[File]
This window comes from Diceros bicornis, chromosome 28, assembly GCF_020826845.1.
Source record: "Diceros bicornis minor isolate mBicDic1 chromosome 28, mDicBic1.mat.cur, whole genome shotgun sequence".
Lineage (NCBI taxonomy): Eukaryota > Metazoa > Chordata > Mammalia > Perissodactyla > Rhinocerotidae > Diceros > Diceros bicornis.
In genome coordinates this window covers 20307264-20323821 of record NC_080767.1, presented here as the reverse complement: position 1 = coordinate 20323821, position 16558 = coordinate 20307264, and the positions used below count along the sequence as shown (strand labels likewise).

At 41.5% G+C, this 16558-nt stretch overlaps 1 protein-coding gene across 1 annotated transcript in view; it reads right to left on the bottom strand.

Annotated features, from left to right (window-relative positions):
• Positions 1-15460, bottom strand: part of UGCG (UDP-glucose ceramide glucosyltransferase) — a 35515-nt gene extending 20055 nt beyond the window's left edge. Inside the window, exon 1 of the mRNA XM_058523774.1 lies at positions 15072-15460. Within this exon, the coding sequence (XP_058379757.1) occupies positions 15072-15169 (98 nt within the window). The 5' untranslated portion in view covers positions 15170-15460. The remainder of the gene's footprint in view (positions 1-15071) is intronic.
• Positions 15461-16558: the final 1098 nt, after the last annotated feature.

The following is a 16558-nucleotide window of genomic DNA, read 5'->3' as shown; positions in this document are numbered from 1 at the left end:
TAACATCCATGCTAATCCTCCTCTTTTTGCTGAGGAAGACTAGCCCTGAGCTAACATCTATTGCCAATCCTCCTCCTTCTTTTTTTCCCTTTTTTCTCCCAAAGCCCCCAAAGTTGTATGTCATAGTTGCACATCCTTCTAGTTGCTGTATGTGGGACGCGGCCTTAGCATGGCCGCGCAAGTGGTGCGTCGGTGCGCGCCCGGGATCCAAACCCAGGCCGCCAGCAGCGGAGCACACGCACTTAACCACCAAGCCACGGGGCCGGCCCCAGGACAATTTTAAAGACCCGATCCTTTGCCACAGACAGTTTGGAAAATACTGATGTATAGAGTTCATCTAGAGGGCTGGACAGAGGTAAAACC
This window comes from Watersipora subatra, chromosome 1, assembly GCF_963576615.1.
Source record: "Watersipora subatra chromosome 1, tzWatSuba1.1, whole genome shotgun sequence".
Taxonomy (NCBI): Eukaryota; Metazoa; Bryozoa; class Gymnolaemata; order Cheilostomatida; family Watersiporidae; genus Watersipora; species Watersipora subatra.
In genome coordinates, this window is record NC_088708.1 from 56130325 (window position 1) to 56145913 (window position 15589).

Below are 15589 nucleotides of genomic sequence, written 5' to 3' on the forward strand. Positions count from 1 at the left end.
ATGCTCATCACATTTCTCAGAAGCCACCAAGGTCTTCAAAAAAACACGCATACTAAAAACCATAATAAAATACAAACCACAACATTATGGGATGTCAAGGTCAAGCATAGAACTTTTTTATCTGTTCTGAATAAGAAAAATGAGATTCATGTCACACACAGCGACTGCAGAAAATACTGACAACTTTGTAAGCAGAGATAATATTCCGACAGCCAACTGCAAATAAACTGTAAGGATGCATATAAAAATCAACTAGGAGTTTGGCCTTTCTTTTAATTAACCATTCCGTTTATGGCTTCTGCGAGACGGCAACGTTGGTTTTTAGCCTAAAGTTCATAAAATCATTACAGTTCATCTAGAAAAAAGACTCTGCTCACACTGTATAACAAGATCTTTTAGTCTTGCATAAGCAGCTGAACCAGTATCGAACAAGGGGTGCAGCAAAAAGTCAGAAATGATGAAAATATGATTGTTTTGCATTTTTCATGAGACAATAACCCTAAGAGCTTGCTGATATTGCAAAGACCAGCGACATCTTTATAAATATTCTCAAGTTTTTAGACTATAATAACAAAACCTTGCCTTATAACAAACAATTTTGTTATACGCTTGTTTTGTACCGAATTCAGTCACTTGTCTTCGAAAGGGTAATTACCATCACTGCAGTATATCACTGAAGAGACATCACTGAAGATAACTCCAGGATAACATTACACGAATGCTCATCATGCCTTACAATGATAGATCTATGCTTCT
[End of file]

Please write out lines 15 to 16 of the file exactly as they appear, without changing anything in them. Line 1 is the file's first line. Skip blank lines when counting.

Below are 15589 nucleotides of genomic sequence, written 5' to 3' on the forward strand. Positions count from 1 at the left end.
ATGCTCATCACATTTCTCAGAAGCCACCAAGGTCTTCAAAAAAACACGCATACTAAAAACCATAATAAAATACAAACCACAACATTATGGGATGTCAAGGTCAAGCATAGAACTTTTTTATCTGTTCTGAATAAGAAAAATGAGATTCATGTCACACACAGCGACTGCAGAAAATACTGACAACTTTGTAAGCAGAGATAATATTCCGACAGCCAACTGCAAATAAACTGTAAGGATGCATATAAAAATCAACTAGGAGTTTGGCCTTTCTTTTAATTAACCATTCCGTTTATGGCTTCTGCGAGACGGCAACGTTGGTTTTTAGCCTAAAGTTCATAAAATCATTACAGTTCATCTAGAAAAAAGACTCTGCTCACACTGTATAACAAGATCTTTTAGTCTTGCATAAGCAGCTGAACCAGTATCGAACAAGGGGTGCAGCAAAAAGTCAGAAATGATGAAAATATGATTGTTTTGCATTTTTCATGAGACAATAACCCTAAGAGCTTGCTGATATTGCAAAGACCAGCGACATCTTTATAAATATTCTCAAGTTTTTAGACTATAATAACAAAACCTTGCCTTATAACAAACAATTTTGTTATACGCTTGTTTTGTACCGAATTCAGTCACTTGTCTTCGAAAGGGTAATTACCATCACTGCAGTATATCACTGAAGAGACATCACTGAAGATAACTCCAGGATAACATTACACGAATGCTCATCATGCCTTACAATGATAGATCTATGCTTCT